Former president Donald Trump announces his 2024 bid for president at his Mar-a-Lago estate in Palm Beach, Fla., on Nov. 15.

Former president Donald Trump announces his 2024 bid for president at his Mar-a-Lago estate in Palm Beach, Fla., on Nov. 15. (Thomas Simonetti/for The Washington Post)

A lawyer for Donald Trump's 2024 presidential campaign has formally asked Facebook's parent company to allow him to return to the platform, arguing that a two-year-old ban in the aftermath of the Jan. 6, 2021, attack on the Capitol has "dramatically distorted and inhibited the public discourse."

In a letter to Mark Zuckerberg, chief executive officer at Meta, and other company officials, the lawyer noted that Facebook instituted a ban on the former president that was scheduled to come up for review after Jan. 7 of this year. The lawyer, Scott Gast, requested a meeting "to discuss President Trump's prompt reinstatement to the platform."

"Donald Trump is a declared candidate for President of the United States," the letter, dated Tuesday, said. "He is the leading contender for the Republican nomination in numerous public opinion polls. … [W]e believe that the ban on President Trump's account on Facebook has dramatically distorted and inhibited the public discourse. We also believe that a continued ban would basically constitute … a deliberate effort by a private company to silence Mr. Trump's political voice."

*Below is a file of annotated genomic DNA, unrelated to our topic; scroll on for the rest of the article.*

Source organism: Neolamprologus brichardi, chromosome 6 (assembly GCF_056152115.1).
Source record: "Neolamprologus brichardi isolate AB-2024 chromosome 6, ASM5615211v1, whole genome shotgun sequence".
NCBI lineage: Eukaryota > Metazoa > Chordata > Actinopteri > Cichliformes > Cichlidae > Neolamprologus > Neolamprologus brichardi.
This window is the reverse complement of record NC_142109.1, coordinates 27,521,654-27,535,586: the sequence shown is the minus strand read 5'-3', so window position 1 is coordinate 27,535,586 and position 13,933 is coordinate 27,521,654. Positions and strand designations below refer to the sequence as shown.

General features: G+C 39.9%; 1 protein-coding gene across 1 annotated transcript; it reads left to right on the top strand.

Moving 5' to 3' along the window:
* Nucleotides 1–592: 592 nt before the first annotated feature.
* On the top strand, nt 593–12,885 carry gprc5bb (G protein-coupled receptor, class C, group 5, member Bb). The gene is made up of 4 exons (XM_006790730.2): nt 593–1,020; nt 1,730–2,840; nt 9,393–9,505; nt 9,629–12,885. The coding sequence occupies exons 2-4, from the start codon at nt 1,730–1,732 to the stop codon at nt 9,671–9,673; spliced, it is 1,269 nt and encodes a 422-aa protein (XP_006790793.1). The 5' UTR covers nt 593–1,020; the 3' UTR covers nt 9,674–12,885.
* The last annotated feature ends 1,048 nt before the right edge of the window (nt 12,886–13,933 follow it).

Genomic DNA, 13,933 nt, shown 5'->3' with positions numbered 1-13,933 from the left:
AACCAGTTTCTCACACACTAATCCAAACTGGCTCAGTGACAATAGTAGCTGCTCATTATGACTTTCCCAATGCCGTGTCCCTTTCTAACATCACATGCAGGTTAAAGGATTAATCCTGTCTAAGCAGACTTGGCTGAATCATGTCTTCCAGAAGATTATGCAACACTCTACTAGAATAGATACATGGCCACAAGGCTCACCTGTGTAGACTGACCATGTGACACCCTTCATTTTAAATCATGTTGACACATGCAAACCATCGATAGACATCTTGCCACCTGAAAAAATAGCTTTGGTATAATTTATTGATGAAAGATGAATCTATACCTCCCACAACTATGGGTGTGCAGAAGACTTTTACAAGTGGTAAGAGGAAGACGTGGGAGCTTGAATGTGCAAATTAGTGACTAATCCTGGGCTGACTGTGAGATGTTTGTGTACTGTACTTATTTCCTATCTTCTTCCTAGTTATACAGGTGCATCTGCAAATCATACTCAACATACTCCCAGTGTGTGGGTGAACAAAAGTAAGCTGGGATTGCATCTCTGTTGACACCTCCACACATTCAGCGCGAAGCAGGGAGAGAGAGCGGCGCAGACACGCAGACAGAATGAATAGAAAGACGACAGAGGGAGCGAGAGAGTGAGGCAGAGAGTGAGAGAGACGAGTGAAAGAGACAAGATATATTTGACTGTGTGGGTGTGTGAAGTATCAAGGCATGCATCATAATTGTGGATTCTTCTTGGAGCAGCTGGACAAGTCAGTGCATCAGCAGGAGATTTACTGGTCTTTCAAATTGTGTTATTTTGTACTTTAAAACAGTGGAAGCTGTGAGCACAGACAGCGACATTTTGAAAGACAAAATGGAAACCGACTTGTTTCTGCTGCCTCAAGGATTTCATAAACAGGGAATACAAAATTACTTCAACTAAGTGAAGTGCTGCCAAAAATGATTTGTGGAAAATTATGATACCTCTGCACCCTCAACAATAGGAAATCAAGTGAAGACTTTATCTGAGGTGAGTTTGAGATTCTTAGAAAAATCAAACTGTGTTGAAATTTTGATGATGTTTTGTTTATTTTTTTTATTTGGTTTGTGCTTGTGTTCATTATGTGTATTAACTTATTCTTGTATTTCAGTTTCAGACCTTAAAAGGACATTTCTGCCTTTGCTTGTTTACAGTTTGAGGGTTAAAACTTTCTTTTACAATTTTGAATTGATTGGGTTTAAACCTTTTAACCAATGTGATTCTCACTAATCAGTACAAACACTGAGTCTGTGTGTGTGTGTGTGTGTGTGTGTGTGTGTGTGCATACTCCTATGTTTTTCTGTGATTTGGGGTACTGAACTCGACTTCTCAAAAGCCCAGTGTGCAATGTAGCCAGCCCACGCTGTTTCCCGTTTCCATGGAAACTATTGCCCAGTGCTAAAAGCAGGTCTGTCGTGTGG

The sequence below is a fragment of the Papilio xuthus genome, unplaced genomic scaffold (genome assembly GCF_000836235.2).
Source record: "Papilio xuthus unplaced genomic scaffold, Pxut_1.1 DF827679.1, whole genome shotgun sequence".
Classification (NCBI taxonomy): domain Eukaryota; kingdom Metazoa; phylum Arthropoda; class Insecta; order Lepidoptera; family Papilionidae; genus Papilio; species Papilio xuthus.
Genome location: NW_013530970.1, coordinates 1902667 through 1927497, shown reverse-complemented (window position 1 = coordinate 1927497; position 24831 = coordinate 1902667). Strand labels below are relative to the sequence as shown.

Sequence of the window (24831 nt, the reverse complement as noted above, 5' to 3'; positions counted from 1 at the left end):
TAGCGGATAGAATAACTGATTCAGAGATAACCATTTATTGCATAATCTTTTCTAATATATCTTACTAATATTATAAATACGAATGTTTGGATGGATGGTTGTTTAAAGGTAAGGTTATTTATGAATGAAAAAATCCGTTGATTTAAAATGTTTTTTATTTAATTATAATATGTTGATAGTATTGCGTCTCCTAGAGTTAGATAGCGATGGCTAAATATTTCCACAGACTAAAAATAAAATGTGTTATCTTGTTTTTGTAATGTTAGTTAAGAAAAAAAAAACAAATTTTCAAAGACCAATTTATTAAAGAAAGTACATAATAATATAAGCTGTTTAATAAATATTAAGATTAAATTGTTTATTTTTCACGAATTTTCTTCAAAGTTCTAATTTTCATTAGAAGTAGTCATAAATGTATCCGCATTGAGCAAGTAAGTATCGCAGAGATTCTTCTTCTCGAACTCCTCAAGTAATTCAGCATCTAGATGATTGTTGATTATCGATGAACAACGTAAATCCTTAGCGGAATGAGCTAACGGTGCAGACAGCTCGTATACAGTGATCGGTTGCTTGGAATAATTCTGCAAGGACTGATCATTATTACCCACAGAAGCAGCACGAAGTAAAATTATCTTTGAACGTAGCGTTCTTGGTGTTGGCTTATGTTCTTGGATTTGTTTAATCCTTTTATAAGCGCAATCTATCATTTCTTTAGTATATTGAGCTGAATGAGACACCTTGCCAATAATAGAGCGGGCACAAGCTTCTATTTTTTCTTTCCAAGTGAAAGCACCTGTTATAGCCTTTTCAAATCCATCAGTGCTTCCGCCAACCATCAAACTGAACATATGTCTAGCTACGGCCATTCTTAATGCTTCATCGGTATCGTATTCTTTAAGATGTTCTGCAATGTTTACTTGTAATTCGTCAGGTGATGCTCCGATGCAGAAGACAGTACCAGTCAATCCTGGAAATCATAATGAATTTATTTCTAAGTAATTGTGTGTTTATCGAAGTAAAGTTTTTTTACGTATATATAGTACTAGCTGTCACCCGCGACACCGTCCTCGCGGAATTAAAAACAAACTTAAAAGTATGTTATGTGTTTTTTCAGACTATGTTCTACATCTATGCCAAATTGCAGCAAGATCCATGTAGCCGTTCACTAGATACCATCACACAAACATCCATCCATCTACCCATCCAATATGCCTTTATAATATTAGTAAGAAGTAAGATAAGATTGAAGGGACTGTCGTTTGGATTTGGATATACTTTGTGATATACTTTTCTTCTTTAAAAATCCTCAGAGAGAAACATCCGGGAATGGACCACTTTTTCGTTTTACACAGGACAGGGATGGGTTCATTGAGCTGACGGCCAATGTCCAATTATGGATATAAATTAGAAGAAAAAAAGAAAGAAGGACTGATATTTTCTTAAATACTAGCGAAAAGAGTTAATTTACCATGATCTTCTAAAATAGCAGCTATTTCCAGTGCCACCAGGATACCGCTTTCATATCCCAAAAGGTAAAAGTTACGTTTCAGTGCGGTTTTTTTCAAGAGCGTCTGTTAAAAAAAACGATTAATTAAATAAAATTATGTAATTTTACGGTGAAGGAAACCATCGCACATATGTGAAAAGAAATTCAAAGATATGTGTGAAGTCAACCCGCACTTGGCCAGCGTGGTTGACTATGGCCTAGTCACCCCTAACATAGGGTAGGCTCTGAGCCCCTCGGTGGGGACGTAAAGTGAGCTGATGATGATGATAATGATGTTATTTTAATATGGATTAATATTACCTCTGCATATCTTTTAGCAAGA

Trump's Facebook and Twitter accounts were blocked following the Jan. 6, 2021, attack on the Capitol by a pro-Trump mob that ransacked the building, threatened the life of Vice President Mike Pence and congressional leaders and resulted in five deaths. The House impeached Trump on a charge of incitement of insurrection; the Republican-led Senate acquitted him after a trial.

Meta suspended Trump indefinitely on Jan. 7, 2021. The company's Oversight Board, an independent group of human rights experts, academics and lawyers that issues binding rulings on some of Meta's content moderation decisions, later upheld the suspension but criticized the company for not establishing criteria for suspending a user indefinitely.

The company then shortened the suspension to two years and said, when that period was over, it would assess whether the public safety risk had subsided enough to restore his account.

Last week, Meta spokesperson Andy Stone said in a statement that the company would announce a decision about whether to reinstate Trump "in the coming weeks in line with the process we laid out."

Where Meta comes down on that decision could have widespread ramifications, experts say. While the country isn't experiencing the same threat of a violent political insurrection that characterized the weeks leading up to Jan. 6, Trump's rhetoric about election fraud — and the movement of people that were inspired by his remarks — continues to percolate online. That should be enough, some argue, to keep him off the platform.

In its letter, Gast argued that Trump's reinstatement is consistent with holding a fair election.

"At a time when the United States faces critical issues that impact its citizens and the world, and at a time when the country begins the process of choosing its next president, we believe that Meta should be encouraging a full and robust dialogue, not silencing presidential candidates," Gast said.

The Washington Post's Naomi Nix contributed to this report.

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